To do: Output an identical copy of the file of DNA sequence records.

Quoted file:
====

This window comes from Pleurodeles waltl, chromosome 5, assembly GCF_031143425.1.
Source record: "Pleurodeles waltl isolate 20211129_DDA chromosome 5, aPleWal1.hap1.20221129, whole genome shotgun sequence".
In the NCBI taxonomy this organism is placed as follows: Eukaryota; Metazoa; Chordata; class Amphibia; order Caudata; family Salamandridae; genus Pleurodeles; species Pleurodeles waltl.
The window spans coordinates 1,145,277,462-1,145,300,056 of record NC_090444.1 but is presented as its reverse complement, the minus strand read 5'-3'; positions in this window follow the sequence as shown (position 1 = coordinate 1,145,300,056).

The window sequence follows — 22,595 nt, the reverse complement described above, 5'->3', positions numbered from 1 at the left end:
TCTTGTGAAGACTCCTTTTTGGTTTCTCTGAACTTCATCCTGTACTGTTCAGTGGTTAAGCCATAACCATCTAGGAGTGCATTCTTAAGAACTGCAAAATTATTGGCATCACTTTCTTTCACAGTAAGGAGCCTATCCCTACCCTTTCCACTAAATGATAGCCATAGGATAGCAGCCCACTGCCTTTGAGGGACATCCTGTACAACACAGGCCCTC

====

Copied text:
This window comes from Pleurodeles waltl, chromosome 5, assembly GCF_031143425.1.
Source record: "Pleurodeles waltl isolate 20211129_DDA chromosome 5, aPleWal1.hap1.20221129, whole genome shotgun sequence".
In the NCBI taxonomy this organism is placed as follows: Eukaryota; Metazoa; Chordata; class Amphibia; order Caudata; family Salamandridae; genus Pleurodeles; species Pleurodeles waltl.
The window spans coordinates 1,145,277,462-1,145,300,056 of record NC_090444.1 but is presented as its reverse complement, the minus strand read 5'-3'; positions in this window follow the sequence as shown (position 1 = coordinate 1,145,300,056).

The window sequence follows — 22,595 nt, the reverse complement described above, 5'->3', positions numbered from 1 at the left end:
TCTTGTGAAGACTCCTTTTTGGTTTCTCTGAACTTCATCCTGTACTGTTCAGTGGTTAAGCCATAACCATCTAGGAGTGCATTCTTAAGAACTGCAAAATTATTGGCATCACTTTCTTTCACAGTAAGGAGCCTATCCCTACCCTTTCCACTAAATGATAGCCATAGGATAGCAGCCCACTGCCTTTGAGGGACATCCTGTACAACACAGGCCCTC